Dependence On Alcohol

Alcoholism is a chronic illness showing recognizable symptoms and signs in direct relation to its severity. Experts estimate that alcohol abuse costs the US over $25 billion per year.

An alcoholic is identified by severe dependence or addiction and a pattern of behavior associated with drinking:

  1. Frequent intoxication is obvious and destructive; it interferes with the ability to socialize and work.
  2. Drunkenness may lead to marriage failure and work absenteeism.
  3. Alcoholics may seek medical treatment; they may suffer physical injury and may be apprehended for driving under the influence.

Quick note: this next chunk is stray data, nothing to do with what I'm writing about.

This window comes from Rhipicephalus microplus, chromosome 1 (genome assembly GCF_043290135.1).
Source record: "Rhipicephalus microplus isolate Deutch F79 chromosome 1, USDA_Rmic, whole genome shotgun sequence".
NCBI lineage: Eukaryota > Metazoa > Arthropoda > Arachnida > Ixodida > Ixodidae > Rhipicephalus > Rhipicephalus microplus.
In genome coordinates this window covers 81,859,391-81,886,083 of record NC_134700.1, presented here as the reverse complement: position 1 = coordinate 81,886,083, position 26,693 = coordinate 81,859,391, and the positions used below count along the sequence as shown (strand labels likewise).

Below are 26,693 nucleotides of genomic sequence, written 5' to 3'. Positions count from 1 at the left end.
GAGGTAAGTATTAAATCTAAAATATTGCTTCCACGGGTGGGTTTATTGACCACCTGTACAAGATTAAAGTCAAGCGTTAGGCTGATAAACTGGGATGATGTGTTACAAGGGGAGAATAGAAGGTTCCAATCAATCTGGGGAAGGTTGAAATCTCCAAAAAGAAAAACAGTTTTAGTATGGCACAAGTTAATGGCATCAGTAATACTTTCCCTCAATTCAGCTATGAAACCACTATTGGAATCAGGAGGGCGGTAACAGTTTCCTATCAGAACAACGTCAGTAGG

4. Eventually, alcoholics may be hospitalized for delirium tremors or cirrhosis of the liver. Incidence of alcoholism among women, children, adolescents, and college students is increasing.

Males outnumber female alcoholics 4:1. It is generally assumed that 75% of American adults drink alcoholic beverages and 1 in 10 will experience some problem with alcoholism. Families of alcoholics tend to have a higher incidence of alcoholism. Genetic or biochemical defects leading to alcoholism are suspected but have not been clearly demonstrated although a higher incidence of alcoholism has been consistently reported in biological children of alcoholics as compared to adoptive children. Social factors affect patterns of drinking and consequent behavior. Alcoholics frequently have histories of broken homes and disturbed relationships with parents.